by Brother Lawrence Damien Cos
â€śOtherwise, what will they do who are baptized for the dead, if the dead do not rise at all? Why then are they baptized for the dead?â€ť
Â Dear CG family
Enclosed find my latest article on Baptism for the Dead. It stems from a discussion we had in Sunday school class last Sunday as we continued our discussion of the book of I Corinthians and last week we were in chapter 15. The issue of baptism of the dead was raised and questions were asked about what Paul might mean here. This is an attempt to address that issue and the questions raised. Thought others than just my Sunday school class might have wondered about this also so am sharing here in the hopes you may be blessed by it and perhaps even learn something. As always any comments are always welcomed.
Dear Sister Marianna and Sunday school class,
- This past Sunday morning we were in I Corinthians 15 discussing it and specifically as to what Paul might be referring to when he mentions baptism for the dead. To start with all biblical scholars would admit that the passage is obscure and hard to know exactly what Paul means this far removed from when it was actually written. There are also many interpretations as to what it means s there are scholars. Some think it refers to an early practice either by early Christians or non Christians cults of that time in Corinth. However there is no biblical or historical evidence to support that idea or what benefit its practitioners hoped to gain by doing if there were such a practice. Another view that was held during the middle ages referred to the practice of believers laying under the beds of those unbelievers who had recently died. A priest would ask the dead person if he desired to be baptized and forgiven of sins. The living believer would answer in the affirmative from under the bed and the dead person would be baptized. Although this practice is reported to have existed in the middle ages, there is no evidence that it occurred during the time of the Apostles or that this was the practice to which Paul referred.
One of the ancient church fathers Epiphanius understood that Paul Â was referring to a practice of instructing people who were on their death beds about Christ. However I donâ€™t feel this understanding seems to fit the context or language of the verse. Others have argued that this verse refers to a superstitious baptism for believers who were â€śoutsideâ€ť the church. The problem with that idea is that Paulâ€™s understanding of â€śthe churchâ€ť included all believers not just some. The views of believers being outside the â€śchurchâ€ť is a view of Catholic Christians many centuries later wherein you had to ascribe to certain doctrine or creeds to be a â€śtrueâ€ť Christian. Still other scholars have as I mentioned earlier have suggested that there may have been a cult that existed in Corinth which baptized its members on behalf of the dead much like modern day Mormons do. If this is the case it needs to be noted here that Paul neither confirms nor denies this practice. Also if this practice was in fact occurring Paul doesnâ€™t seem to seen it as a big sin as he makes no further comment on it which he wouldnâ€™t have done if he were strongly opposed to the practice or believed it to be a great sin. However the weakness of this argument and view of baptism for the dead is that history has no record of any cults that included baptism for the dead during this time period in Corinth.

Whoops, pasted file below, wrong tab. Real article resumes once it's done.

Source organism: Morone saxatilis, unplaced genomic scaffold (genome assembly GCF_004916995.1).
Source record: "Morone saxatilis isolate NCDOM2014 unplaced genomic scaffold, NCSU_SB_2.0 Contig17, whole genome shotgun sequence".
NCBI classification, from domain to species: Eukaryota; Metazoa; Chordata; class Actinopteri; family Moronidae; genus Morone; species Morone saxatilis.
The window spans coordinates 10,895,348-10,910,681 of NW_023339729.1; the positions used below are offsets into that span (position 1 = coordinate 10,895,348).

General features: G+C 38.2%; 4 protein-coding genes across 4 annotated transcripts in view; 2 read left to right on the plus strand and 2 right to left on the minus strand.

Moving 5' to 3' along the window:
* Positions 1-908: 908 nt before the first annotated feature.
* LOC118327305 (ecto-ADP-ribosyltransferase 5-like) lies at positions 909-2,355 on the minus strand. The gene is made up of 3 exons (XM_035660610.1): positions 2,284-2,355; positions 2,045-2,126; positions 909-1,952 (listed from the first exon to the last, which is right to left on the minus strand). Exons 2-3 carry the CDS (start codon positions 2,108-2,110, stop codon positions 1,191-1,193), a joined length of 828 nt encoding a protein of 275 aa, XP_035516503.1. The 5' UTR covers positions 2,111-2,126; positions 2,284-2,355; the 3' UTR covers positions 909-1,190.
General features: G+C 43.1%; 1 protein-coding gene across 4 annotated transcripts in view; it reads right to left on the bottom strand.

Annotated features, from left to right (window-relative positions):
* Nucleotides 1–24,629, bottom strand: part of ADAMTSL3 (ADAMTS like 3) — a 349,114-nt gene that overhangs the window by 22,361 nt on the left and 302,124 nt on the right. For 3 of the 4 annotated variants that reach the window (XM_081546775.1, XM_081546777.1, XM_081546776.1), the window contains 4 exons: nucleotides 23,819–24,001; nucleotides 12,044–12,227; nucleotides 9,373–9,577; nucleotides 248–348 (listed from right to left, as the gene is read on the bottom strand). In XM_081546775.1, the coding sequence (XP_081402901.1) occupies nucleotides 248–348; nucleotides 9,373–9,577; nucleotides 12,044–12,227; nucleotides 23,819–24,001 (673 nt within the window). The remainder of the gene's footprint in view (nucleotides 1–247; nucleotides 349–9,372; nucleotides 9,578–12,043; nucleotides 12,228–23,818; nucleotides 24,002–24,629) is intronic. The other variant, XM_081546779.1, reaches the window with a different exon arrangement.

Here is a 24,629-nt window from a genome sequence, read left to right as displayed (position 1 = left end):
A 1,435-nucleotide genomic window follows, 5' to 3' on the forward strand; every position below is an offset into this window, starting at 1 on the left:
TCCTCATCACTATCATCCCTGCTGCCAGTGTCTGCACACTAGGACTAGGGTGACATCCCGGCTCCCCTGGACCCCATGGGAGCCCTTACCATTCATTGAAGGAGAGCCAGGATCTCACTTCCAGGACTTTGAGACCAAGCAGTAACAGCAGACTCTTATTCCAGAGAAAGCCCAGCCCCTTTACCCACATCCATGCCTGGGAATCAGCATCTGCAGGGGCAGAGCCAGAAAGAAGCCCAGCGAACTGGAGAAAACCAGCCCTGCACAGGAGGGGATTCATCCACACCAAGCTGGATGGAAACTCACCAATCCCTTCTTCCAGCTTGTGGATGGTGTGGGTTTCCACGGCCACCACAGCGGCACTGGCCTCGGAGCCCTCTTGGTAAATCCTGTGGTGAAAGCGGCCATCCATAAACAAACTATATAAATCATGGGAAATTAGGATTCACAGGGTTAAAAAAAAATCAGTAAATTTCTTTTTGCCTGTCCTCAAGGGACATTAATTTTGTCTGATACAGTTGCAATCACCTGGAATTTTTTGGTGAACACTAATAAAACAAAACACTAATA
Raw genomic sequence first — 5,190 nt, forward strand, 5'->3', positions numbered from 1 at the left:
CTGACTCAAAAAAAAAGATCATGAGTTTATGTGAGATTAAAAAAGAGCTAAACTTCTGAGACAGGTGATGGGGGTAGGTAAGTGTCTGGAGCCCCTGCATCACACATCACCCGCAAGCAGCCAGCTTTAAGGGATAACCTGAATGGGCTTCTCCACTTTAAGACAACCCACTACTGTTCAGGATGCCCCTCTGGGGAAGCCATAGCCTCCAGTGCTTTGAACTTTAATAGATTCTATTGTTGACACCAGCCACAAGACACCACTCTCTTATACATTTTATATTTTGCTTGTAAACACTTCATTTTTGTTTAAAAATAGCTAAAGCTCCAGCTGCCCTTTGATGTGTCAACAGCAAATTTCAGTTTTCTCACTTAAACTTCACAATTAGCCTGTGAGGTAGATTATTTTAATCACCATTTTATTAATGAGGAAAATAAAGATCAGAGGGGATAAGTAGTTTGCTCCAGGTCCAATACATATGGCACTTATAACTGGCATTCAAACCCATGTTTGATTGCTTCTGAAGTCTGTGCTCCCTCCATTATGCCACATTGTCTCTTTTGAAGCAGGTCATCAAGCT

Finally there is I believe one final option which I believe makes the most sense and may well have been what Paul had in mind. When Paul wrote this many of the Greeks believed in a â€śspiritualâ€ť resurrection. They believed the spirit left the body at death to go into the next life while the fleshly body rotted away in the grave. It was also a Gnostic teaching that the flesh was evil and a prison for the true spirit of man. They argued that Jesus was spirit only and only appeared to have a body of flesh. Paul here is refuting that idea. He has come to them preaching the literal bodily resurrection of Christ and that he is alive now. All this would be impossible ifÂ the dead were not raised and therefore Christ could not be risen but would still be in a grave somewhere. If that were the case then the Christians had no hope of an afterlife and this life would be it. Paul argues if that were the case then we should eat, drink, and be merry because we were going to die and it would all be over. However since Christ is risen we do have hope of a resurrection and an eternal life in heaven. This leads me to what I believe is the crux of the matter concerning baptism for the dead.